Treating "risking infection" as a personal choice in the marketplace means infection gets to spread, hospitals get to get overwhelmed, operations and cancer treatments get postponed and so on. And just incidentally, the latest variant from Omicron seems to spread as fast as Omicron but is more severe. So much for the virus just going away. Scott Moe is an amoral fool.

Why would the vaccinated people be anxious? Is that not the reason they got vaccinated in the first place.........so they could go out and about without the fear of catching covid? So, why get vaccinated if you still live in fear? Aren't the symptoms for the vaccinated milder when they get the virus, so should it not be the unvaccinated that should be more concerned about being around the vaccinated ? This article makes it sound like vaccinated people should be afraid of the unvaccinated ,? That is backwards, since the unvaccinated will have much stronger symptoms and are then much more likely to keep home than the vaccinated people who have covid but only mild symptoms .They just continue freely going out and spreading it all over because they don't feel all that bad, yet they are just as contagious as the unvaccinated.
There are lots of reasons that many people will stay unvaccinated, and they should not be treated like they are dangerous or toxic .

there was pushback against smoking restrictions at the time but eventually the community accepted that smokers needed to be separated from non-smokers/children/ill for everyones' health. Today it is not an issue. The same will have to happen with COVID. There will be pushback by the minority but eventually their voices will be drowned out by the more sensible/community-minded vaccinated. Keeping the passports in place is for the good of all society.

However you parse it, segregating the vaxxed and unvaxxed can only be a form of discrimination; which has become a multi-syllabic four letter word in this era - instead of a word denoting considered choice.

Choice as we all know now is intimately associated with the "abomination" of abortion. The ability to choose is not at all encouraged by the self-righteous prigs who believe all people (especially uppity women) should hew to the stringent lines of evangelical christianity. (I deliberately do not capitalize evangelical christianity as I can only consider it a bastardized version of one of the always problematical religions that relies entirely on hierarchical patriarchy, including the gender of its god.). (I've strayed a long way from vaccines and choice) My point being that the old demon of gender non-parity lies like a rotting stench over most of human life. We need an explosively strong wind to blow it to smithereens and introduce some fresh air.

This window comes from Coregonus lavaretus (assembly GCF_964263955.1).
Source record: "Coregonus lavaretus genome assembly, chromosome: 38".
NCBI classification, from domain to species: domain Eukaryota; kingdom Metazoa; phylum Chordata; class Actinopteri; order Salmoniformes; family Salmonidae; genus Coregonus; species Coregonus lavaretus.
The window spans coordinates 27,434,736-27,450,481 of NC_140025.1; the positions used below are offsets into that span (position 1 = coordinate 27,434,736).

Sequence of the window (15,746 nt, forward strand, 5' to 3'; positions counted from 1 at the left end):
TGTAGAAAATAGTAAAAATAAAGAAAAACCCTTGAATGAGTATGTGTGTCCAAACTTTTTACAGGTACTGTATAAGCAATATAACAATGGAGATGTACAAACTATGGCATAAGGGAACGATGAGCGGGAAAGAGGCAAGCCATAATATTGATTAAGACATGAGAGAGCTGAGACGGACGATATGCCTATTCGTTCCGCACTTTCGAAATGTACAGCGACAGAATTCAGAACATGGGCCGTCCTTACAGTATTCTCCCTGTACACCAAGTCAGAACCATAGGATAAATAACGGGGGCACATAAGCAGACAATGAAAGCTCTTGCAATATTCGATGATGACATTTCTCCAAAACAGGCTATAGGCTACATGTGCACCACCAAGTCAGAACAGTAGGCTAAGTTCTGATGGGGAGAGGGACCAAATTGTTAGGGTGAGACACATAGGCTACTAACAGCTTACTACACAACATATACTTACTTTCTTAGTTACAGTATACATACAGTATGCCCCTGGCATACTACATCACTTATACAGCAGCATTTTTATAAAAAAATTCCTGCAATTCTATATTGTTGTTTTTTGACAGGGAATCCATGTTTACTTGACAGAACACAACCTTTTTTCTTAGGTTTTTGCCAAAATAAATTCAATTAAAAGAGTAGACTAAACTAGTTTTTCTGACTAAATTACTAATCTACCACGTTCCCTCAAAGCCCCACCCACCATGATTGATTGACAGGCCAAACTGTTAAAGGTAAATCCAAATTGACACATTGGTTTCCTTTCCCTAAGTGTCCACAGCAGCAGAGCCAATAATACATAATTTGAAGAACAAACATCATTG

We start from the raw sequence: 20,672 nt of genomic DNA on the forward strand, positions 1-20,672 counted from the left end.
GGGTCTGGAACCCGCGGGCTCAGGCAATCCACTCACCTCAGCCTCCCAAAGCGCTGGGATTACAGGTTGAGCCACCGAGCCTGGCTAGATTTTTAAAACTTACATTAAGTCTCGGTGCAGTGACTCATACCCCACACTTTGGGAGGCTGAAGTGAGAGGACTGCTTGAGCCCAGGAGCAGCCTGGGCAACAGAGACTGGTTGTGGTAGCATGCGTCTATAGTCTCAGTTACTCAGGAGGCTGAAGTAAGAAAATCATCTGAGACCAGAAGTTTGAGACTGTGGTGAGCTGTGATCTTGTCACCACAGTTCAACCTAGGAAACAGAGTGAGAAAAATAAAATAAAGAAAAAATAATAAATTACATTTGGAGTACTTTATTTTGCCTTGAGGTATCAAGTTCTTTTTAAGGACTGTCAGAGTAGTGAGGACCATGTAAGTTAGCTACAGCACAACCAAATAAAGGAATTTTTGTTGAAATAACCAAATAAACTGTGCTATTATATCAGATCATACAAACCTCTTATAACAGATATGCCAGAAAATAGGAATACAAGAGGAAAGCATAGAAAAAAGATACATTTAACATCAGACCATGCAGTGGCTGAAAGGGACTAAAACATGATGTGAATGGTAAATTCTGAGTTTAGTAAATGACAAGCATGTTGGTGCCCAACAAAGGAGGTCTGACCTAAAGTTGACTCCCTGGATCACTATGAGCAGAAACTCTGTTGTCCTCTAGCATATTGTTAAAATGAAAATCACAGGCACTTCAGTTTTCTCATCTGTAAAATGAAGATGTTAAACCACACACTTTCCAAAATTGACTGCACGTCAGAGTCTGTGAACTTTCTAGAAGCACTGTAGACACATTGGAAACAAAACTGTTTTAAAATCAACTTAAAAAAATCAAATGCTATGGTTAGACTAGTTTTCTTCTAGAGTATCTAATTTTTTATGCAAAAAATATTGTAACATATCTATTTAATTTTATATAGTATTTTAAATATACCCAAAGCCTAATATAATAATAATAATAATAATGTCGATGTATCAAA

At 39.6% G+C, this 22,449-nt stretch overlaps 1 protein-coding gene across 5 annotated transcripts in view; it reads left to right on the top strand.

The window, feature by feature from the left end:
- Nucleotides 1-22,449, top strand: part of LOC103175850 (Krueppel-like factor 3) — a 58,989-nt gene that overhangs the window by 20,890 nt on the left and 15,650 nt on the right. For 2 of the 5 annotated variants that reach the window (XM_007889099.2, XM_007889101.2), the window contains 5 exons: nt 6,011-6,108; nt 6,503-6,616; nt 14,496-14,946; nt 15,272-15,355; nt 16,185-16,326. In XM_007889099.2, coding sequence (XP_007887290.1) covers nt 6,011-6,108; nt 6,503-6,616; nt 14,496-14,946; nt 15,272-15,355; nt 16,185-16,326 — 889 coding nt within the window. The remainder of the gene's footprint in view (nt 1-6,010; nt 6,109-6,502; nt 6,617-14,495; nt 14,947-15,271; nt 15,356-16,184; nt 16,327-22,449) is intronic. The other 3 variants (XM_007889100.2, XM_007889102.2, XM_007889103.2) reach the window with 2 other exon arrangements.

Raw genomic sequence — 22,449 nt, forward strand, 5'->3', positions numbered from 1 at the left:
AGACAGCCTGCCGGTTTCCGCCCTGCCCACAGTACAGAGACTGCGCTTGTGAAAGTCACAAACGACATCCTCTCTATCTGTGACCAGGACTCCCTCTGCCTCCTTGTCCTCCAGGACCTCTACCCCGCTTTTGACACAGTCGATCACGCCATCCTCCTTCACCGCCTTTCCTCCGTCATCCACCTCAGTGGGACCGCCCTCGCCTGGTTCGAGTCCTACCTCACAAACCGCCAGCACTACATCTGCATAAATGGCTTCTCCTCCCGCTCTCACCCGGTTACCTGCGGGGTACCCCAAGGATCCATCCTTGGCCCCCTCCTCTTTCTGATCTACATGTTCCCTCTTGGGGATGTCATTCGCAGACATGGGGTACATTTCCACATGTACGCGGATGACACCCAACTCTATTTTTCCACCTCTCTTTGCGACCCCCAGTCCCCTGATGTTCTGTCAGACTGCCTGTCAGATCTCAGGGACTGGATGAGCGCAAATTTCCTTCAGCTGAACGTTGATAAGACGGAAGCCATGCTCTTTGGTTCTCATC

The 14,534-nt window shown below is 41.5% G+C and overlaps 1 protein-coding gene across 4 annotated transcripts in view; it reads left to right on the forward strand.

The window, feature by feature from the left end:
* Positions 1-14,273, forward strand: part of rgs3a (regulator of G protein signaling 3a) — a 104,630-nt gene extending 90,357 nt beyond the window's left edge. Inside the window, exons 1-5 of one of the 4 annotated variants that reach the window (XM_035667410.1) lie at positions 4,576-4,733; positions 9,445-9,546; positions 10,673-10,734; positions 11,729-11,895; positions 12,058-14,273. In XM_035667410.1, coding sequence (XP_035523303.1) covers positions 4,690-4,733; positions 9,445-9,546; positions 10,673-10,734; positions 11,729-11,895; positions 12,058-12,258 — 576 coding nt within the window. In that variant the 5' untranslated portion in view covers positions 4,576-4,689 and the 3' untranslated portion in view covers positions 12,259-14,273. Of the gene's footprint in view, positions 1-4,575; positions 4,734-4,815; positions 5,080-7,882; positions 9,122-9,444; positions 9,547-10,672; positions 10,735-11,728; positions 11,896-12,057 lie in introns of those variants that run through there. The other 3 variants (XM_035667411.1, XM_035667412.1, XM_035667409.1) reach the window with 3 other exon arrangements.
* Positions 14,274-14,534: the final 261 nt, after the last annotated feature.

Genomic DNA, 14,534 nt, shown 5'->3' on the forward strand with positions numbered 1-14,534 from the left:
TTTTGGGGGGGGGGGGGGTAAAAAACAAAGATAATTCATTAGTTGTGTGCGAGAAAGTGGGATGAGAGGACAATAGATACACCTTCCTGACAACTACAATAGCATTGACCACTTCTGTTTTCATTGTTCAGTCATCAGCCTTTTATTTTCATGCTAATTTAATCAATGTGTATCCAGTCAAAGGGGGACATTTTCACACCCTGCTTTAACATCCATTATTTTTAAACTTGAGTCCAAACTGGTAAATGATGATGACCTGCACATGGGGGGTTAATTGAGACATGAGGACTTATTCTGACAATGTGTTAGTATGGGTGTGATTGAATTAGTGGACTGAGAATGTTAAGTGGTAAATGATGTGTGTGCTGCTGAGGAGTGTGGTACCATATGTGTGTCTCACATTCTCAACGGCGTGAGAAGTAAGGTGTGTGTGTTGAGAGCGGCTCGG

Bad idea! The purpose of the vaccination is not to prevent everybody from catching the disease - it is to reduce the probability that the vaxer will catch it and to reduce its severity. If everybody got vaccinated, the net result should be fewer people in hospital, in ICU, or dying. If you put all the non-vaxers in one room, you will increase the probability of catching the disease for every person in that room, as well as the probability of increased severity in all cases. By concentrating all the non-vaxers in one area, you may actually end up with more cases, with higher severity, than if you just let the vaxers and non-vaxers mingle. (I haven't done the modelling - maybe someone should give it a try!)

Bad idea! The purpose of the vaccination is not to prevent everybody from catching the disease - it is to reduce the probability that the vaxer will catch it and to reduce its severity. If everybody got vaccinated, the net result should be fewer people in hospital, in ICU, or dying. If you put all the non-vaxers in one room, you will increase the probability of catching the disease for every person in that room, as well as the probability of increased severity in all cases. By concentrating all the non-vaxers in one area, you may actually end up with more cases, with higher severity, than if you just let the vaxers and non-vaxers mingle. (I haven't done the modelling - maybe someone should give it a try!)